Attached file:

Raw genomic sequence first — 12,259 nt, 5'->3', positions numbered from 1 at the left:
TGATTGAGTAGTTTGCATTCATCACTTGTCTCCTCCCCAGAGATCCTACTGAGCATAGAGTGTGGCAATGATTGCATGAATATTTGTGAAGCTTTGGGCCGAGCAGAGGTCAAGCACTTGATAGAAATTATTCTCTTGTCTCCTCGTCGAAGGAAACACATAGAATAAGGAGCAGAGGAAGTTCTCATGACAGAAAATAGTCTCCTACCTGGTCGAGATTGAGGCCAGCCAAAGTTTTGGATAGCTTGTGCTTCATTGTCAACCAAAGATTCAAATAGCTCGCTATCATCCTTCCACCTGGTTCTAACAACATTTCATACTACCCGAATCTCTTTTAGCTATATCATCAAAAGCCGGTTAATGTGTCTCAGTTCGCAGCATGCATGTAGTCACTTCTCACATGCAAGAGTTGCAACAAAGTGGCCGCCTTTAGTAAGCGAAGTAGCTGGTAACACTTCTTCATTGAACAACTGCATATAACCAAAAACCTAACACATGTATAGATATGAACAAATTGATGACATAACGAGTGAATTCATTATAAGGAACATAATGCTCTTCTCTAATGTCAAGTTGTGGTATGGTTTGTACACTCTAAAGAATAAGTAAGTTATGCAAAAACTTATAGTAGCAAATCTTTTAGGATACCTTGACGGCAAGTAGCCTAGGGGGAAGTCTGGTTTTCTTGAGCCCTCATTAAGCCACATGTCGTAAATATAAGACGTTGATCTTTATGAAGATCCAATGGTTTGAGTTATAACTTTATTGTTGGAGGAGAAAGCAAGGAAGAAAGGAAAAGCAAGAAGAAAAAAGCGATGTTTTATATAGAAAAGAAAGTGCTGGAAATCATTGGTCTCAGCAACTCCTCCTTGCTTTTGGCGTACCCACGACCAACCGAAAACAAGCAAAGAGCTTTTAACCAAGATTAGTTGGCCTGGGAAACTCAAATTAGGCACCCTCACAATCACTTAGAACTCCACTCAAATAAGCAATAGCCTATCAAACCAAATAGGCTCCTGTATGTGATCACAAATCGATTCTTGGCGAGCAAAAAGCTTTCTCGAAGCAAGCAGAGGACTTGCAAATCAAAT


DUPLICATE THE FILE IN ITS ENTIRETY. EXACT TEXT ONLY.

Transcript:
Raw genomic sequence first — 12,259 nt, 5'->3', positions numbered from 1 at the left:
TGATTGAGTAGTTTGCATTCATCACTTGTCTCCTCCCCAGAGATCCTACTGAGCATAGAGTGTGGCAATGATTGCATGAATATTTGTGAAGCTTTGGGCCGAGCAGAGGTCAAGCACTTGATAGAAATTATTCTCTTGTCTCCTCGTCGAAGGAAACACATAGAATAAGGAGCAGAGGAAGTTCTCATGACAGAAAATAGTCTCCTACCTGGTCGAGATTGAGGCCAGCCAAAGTTTTGGATAGCTTGTGCTTCATTGTCAACCAAAGATTCAAATAGCTCGCTATCATCCTTCCACCTGGTTCTAACAACATTTCATACTACCCGAATCTCTTTTAGCTATATCATCAAAAGCCGGTTAATGTGTCTCAGTTCGCAGCATGCATGTAGTCACTTCTCACATGCAAGAGTTGCAACAAAGTGGCCGCCTTTAGTAAGCGAAGTAGCTGGTAACACTTCTTCATTGAACAACTGCATATAACCAAAAACCTAACACATGTATAGATATGAACAAATTGATGACATAACGAGTGAATTCATTATAAGGAACATAATGCTCTTCTCTAATGTCAAGTTGTGGTATGGTTTGTACACTCTAAAGAATAAGTAAGTTATGCAAAAACTTATAGTAGCAAATCTTTTAGGATACCTTGACGGCAAGTAGCCTAGGGGGAAGTCTGGTTTTCTTGAGCCCTCATTAAGCCACATGTCGTAAATATAAGACGTTGATCTTTATGAAGATCCAATGGTTTGAGTTATAACTTTATTGTTGGAGGAGAAAGCAAGGAAGAAAGGAAAAGCAAGAAGAAAAAAGCGATGTTTTATATAGAAAAGAAAGTGCTGGAAATCATTGGTCTCAGCAACTCCTCCTTGCTTTTGGCGTACCCACGACCAACCGAAAACAAGCAAAGAGCTTTTAACCAAGATTAGTTGGCCTGGGAAACTCAAATTAGGCACCCTCACAATCACTTAGAACTCCACTCAAATAAGCAATAGCCTATCAAACCAAATAGGCTCCTGTATGTGATCACAAATCGATTCTTGGCGAGCAAAAAGCTTTCTCGAAGCAAGCAGAGGACTTGCAAATCAAAT